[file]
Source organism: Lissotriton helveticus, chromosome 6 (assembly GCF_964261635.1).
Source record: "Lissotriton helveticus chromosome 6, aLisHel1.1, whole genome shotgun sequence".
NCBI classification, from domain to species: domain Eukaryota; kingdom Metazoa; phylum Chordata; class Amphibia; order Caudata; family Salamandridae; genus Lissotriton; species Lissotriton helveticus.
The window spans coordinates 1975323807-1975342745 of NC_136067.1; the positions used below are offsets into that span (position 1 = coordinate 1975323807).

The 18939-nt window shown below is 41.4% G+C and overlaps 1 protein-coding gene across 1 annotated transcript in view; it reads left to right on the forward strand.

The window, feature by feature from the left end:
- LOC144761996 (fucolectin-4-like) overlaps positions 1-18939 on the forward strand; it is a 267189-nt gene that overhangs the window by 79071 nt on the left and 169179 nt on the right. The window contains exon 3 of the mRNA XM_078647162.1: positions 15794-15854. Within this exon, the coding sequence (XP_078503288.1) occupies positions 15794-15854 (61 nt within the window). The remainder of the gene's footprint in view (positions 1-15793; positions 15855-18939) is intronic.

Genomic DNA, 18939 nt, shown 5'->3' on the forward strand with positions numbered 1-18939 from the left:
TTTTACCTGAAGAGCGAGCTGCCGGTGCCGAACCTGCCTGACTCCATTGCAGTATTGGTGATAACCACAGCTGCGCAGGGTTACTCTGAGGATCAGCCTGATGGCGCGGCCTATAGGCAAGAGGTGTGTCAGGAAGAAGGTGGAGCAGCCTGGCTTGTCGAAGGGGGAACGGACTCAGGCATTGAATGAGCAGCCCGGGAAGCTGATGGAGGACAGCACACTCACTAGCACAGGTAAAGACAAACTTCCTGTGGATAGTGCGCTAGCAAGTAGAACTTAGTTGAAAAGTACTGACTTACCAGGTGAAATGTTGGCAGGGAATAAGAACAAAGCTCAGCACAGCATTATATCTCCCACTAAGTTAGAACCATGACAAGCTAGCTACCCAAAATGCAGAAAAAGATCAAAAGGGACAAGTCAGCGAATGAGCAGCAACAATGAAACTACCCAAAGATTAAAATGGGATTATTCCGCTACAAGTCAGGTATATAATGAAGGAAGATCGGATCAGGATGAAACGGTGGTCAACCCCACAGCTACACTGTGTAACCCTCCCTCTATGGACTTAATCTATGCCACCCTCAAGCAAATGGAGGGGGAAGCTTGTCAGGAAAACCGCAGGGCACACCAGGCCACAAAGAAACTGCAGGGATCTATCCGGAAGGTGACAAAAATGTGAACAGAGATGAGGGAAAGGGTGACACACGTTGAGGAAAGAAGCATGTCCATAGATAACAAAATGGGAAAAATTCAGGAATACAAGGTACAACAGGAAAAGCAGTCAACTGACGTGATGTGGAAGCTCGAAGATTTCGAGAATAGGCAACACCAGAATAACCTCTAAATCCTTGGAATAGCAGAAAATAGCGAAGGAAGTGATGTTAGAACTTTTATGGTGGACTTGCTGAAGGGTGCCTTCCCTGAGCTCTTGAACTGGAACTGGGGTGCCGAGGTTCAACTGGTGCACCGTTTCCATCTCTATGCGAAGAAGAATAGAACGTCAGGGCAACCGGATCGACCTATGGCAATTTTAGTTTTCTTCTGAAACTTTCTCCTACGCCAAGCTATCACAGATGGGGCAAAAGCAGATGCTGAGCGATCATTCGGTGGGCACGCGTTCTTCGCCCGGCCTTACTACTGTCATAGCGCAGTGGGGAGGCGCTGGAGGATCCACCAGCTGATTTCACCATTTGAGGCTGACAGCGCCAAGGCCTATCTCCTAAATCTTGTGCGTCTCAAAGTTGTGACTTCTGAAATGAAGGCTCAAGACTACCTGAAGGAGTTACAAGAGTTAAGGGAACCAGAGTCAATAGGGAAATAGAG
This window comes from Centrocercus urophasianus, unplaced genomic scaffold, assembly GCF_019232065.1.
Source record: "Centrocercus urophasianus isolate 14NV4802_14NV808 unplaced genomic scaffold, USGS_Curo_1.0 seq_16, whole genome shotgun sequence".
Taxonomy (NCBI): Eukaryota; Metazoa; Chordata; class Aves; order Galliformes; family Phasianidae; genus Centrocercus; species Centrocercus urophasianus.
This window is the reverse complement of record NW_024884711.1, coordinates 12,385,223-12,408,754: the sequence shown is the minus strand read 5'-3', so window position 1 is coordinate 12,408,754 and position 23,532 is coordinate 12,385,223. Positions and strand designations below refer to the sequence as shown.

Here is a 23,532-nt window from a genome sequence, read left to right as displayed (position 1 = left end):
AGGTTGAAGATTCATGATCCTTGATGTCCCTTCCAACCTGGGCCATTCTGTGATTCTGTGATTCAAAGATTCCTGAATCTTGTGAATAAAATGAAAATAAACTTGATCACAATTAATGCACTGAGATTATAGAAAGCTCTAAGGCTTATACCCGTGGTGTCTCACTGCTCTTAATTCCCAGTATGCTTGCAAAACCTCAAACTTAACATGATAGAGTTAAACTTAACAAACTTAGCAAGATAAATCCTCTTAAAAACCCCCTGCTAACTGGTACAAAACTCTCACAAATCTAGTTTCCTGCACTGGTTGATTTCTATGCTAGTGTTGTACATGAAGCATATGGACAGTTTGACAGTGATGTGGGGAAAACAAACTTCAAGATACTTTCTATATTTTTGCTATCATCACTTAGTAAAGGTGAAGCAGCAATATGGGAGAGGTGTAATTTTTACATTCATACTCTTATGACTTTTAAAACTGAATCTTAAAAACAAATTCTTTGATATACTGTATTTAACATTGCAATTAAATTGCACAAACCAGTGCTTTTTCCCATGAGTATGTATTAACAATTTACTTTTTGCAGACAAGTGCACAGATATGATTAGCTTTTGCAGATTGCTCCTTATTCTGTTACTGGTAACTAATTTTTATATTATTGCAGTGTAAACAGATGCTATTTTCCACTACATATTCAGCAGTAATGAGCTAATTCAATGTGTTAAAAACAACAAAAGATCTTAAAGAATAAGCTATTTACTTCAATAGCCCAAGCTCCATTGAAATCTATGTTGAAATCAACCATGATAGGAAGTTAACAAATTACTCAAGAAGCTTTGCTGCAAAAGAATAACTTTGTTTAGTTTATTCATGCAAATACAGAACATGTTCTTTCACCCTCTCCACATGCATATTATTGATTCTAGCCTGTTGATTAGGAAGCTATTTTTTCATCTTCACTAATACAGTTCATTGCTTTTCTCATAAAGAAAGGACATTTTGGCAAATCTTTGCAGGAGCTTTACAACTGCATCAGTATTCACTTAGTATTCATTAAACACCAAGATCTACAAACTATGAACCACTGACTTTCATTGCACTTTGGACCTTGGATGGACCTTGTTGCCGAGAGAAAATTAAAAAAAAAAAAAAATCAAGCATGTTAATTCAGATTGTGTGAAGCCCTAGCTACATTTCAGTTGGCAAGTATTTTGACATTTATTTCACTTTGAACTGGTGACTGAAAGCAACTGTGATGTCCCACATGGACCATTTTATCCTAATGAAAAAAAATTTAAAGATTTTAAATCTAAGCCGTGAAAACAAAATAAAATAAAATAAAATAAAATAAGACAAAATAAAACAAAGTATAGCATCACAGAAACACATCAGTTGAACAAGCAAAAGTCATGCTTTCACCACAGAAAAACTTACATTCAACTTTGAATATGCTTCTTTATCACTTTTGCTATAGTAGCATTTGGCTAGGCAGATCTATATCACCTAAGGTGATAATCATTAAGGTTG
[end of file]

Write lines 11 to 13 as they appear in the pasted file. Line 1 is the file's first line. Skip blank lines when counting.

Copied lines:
Source record: "Centrocercus urophasianus isolate 14NV4802_14NV808 unplaced genomic scaffold, USGS_Curo_1.0 seq_16, whole genome shotgun sequence".
Taxonomy (NCBI): Eukaryota; Metazoa; Chordata; class Aves; order Galliformes; family Phasianidae; genus Centrocercus; species Centrocercus urophasianus.
This window is the reverse complement of record NW_024884711.1, coordinates 12,385,223-12,408,754: the sequence shown is the minus strand read 5'-3', so window position 1 is coordinate 12,408,754 and position 23,532 is coordinate 12,385,223. Positions and strand designations below refer to the sequence as shown.